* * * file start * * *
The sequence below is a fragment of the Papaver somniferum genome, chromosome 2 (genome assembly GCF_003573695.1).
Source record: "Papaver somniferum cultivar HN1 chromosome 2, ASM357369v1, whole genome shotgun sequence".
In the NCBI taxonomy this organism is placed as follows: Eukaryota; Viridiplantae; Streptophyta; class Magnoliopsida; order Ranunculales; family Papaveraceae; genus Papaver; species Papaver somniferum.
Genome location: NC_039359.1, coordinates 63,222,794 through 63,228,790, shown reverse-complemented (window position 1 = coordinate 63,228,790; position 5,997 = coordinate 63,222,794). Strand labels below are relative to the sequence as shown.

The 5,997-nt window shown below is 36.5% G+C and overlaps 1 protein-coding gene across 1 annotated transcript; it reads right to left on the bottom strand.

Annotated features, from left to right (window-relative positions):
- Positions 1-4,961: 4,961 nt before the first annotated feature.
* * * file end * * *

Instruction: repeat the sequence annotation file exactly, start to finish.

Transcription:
The sequence below is a fragment of the Papaver somniferum genome, chromosome 2 (genome assembly GCF_003573695.1).
Source record: "Papaver somniferum cultivar HN1 chromosome 2, ASM357369v1, whole genome shotgun sequence".
In the NCBI taxonomy this organism is placed as follows: Eukaryota; Viridiplantae; Streptophyta; class Magnoliopsida; order Ranunculales; family Papaveraceae; genus Papaver; species Papaver somniferum.
Genome location: NC_039359.1, coordinates 63,222,794 through 63,228,790, shown reverse-complemented (window position 1 = coordinate 63,228,790; position 5,997 = coordinate 63,222,794). Strand labels below are relative to the sequence as shown.

The 5,997-nt window shown below is 36.5% G+C and overlaps 1 protein-coding gene across 1 annotated transcript; it reads right to left on the bottom strand.

Annotated features, from left to right (window-relative positions):
- Positions 1-4,961: 4,961 nt before the first annotated feature.